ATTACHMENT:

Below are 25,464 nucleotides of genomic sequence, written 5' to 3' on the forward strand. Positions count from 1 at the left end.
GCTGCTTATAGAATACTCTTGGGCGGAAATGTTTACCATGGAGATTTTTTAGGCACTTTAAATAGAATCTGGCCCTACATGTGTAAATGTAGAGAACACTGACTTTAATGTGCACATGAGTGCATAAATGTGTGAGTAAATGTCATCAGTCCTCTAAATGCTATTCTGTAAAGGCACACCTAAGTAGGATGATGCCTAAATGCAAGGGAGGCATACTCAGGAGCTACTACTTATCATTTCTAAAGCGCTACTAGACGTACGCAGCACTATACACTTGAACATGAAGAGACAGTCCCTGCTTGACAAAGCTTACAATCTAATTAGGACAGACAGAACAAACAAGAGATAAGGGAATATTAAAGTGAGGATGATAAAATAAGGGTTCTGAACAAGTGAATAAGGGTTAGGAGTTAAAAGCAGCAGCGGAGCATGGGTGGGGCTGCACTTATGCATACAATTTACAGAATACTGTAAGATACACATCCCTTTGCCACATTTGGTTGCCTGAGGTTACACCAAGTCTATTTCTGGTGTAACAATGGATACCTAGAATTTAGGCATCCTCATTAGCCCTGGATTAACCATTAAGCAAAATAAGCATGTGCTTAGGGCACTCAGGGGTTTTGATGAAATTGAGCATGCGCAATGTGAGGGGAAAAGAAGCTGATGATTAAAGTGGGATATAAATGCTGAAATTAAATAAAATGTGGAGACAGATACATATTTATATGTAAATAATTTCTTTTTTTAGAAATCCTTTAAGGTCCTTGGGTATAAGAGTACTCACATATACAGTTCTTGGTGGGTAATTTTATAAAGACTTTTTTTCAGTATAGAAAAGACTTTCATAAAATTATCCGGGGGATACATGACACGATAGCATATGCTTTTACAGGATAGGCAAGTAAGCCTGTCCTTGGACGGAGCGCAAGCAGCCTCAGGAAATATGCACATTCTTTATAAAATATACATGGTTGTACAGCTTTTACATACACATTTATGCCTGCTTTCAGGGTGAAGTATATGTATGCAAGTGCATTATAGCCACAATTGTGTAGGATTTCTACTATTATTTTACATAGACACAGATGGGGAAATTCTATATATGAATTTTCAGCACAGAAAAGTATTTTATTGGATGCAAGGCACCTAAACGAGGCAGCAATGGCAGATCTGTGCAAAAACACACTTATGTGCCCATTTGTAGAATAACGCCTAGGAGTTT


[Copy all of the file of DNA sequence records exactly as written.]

Below are 25,464 nucleotides of genomic sequence, written 5' to 3' on the forward strand. Positions count from 1 at the left end.
GCTGCTTATAGAATACTCTTGGGCGGAAATGTTTACCATGGAGATTTTTTAGGCACTTTAAATAGAATCTGGCCCTACATGTGTAAATGTAGAGAACACTGACTTTAATGTGCACATGAGTGCATAAATGTGTGAGTAAATGTCATCAGTCCTCTAAATGCTATTCTGTAAAGGCACACCTAAGTAGGATGATGCCTAAATGCAAGGGAGGCATACTCAGGAGCTACTACTTATCATTTCTAAAGCGCTACTAGACGTACGCAGCACTATACACTTGAACATGAAGAGACAGTCCCTGCTTGACAAAGCTTACAATCTAATTAGGACAGACAGAACAAACAAGAGATAAGGGAATATTAAAGTGAGGATGATAAAATAAGGGTTCTGAACAAGTGAATAAGGGTTAGGAGTTAAAAGCAGCAGCGGAGCATGGGTGGGGCTGCACTTATGCATACAATTTACAGAATACTGTAAGATACACATCCCTTTGCCACATTTGGTTGCCTGAGGTTACACCAAGTCTATTTCTGGTGTAACAATGGATACCTAGAATTTAGGCATCCTCATTAGCCCTGGATTAACCATTAAGCAAAATAAGCATGTGCTTAGGGCACTCAGGGGTTTTGATGAAATTGAGCATGCGCAATGTGAGGGGAAAAGAAGCTGATGATTAAAGTGGGATATAAATGCTGAAATTAAATAAAATGTGGAGACAGATACATATTTATATGTAAATAATTTCTTTTTTTAGAAATCCTTTAAGGTCCTTGGGTATAAGAGTACTCACATATACAGTTCTTGGTGGGTAATTTTATAAAGACTTTTTTTCAGTATAGAAAAGACTTTCATAAAATTATCCGGGGGATACATGACACGATAGCATATGCTTTTACAGGATAGGCAAGTAAGCCTGTCCTTGGACGGAGCGCAAGCAGCCTCAGGAAATATGCACATTCTTTATAAAATATACATGGTTGTACAGCTTTTACATACACATTTATGCCTGCTTTCAGGGTGAAGTATATGTATGCAAGTGCATTATAGCCACAATTGTGTAGGATTTCTACTATTATTTTACATAGACACAGATGGGGAAATTCTATATATGAATTTTCAGCACAGAAAAGTATTTTATTGGATGCAAGGCACCTAAACGAGGCAGCAATGGCAGATCTGTGCAAAAACACACTTATGTGCCCATTTGTAGAATAACGCCTAGGAGTTT